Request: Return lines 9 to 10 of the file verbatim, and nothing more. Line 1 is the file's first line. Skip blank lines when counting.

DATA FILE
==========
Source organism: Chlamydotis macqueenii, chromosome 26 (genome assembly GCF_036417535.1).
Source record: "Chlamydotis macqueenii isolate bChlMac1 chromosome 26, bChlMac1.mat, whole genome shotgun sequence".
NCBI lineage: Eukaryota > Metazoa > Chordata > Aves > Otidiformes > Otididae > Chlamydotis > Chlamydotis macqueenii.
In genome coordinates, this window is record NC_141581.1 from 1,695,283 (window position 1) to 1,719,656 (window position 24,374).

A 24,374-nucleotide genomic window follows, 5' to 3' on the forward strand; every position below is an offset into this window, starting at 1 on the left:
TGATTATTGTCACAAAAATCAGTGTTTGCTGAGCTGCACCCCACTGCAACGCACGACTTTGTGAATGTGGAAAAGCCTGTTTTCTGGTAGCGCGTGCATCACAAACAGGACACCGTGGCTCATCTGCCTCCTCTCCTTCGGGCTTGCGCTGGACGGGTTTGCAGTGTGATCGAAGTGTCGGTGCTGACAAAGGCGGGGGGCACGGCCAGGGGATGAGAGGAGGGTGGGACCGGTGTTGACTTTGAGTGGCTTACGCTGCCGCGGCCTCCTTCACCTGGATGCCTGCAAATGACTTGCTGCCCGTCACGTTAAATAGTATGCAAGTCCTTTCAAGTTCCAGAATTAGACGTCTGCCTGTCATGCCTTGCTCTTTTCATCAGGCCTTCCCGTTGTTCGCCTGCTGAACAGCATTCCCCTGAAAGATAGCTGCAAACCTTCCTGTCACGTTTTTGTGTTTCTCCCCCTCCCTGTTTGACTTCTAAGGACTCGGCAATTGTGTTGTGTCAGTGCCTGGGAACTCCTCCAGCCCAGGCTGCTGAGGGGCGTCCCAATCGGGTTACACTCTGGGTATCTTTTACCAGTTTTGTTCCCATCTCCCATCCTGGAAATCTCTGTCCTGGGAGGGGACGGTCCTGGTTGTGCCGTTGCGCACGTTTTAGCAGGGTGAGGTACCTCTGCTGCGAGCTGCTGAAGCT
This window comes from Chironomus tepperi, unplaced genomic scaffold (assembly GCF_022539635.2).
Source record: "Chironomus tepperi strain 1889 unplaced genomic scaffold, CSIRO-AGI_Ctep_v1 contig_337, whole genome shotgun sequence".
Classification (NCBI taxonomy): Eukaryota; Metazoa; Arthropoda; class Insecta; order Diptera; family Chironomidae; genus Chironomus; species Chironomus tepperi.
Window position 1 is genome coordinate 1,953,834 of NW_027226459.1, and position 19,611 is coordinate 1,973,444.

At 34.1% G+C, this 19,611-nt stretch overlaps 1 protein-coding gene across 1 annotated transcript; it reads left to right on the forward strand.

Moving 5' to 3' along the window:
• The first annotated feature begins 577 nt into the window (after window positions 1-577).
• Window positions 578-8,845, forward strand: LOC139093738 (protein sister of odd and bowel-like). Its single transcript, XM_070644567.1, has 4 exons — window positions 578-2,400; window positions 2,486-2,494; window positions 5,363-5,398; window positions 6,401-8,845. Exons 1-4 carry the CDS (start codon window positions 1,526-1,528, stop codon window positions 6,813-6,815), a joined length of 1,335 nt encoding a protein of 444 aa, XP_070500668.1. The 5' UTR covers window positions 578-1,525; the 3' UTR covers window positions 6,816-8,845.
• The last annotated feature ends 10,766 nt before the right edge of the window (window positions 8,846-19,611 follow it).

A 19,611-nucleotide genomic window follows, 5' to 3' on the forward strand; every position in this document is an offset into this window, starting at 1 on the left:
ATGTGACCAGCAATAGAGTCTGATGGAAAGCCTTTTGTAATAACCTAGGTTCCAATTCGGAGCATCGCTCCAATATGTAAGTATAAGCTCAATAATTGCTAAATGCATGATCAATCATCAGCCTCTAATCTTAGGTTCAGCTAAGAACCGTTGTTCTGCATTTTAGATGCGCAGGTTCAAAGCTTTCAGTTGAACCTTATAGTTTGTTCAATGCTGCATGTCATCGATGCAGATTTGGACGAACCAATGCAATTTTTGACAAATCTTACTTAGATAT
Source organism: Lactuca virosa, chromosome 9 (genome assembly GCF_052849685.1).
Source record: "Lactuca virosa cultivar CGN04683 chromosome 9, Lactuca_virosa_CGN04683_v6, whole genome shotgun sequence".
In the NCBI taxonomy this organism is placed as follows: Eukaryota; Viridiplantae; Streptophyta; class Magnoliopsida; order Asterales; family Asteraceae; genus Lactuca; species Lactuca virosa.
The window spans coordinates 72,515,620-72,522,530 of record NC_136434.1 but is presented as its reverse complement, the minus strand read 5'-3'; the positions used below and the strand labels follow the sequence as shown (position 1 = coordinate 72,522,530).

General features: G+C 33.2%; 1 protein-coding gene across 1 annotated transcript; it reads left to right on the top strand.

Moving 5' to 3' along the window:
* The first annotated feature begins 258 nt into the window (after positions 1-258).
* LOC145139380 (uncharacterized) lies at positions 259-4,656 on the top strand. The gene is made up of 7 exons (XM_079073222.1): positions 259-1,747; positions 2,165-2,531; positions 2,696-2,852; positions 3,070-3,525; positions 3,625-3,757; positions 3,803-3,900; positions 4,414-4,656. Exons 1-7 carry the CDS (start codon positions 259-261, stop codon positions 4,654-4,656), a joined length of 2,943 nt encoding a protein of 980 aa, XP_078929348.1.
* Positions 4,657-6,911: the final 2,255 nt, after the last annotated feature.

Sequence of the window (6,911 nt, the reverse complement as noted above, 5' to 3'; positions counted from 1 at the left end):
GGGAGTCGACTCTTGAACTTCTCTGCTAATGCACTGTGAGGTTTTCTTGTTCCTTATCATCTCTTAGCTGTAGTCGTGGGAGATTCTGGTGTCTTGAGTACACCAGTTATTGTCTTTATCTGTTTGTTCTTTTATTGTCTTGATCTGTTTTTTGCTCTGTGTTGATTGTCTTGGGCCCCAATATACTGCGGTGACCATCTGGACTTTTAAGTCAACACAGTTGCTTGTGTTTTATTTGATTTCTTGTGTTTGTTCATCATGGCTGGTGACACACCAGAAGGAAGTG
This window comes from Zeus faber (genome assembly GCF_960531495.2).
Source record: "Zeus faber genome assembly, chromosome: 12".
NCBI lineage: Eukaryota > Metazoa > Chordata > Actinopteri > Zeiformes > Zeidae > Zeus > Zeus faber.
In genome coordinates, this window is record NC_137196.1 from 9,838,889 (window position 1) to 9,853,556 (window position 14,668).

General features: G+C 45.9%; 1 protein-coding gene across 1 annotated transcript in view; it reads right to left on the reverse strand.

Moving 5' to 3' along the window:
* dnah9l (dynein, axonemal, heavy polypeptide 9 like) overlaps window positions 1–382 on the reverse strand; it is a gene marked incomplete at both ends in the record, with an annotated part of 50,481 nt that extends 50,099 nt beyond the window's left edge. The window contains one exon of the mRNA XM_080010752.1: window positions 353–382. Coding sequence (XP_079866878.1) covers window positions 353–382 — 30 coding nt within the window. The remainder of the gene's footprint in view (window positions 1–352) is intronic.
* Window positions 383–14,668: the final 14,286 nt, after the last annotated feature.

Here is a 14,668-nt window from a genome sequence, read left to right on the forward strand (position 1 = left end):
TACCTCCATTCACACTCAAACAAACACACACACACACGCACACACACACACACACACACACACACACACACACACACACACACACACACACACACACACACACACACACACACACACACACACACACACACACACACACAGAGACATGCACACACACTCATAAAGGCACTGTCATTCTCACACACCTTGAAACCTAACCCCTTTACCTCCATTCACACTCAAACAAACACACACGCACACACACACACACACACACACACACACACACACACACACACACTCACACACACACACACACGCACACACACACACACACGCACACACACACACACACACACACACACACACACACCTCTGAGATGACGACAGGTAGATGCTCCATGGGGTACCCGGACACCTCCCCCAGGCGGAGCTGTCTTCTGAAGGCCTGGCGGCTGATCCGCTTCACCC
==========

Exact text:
Classification (NCBI taxonomy): Eukaryota; Metazoa; Arthropoda; class Insecta; order Diptera; family Chironomidae; genus Chironomus; species Chironomus tepperi.
Window position 1 is genome coordinate 1,953,834 of NW_027226459.1, and position 19,611 is coordinate 1,973,444.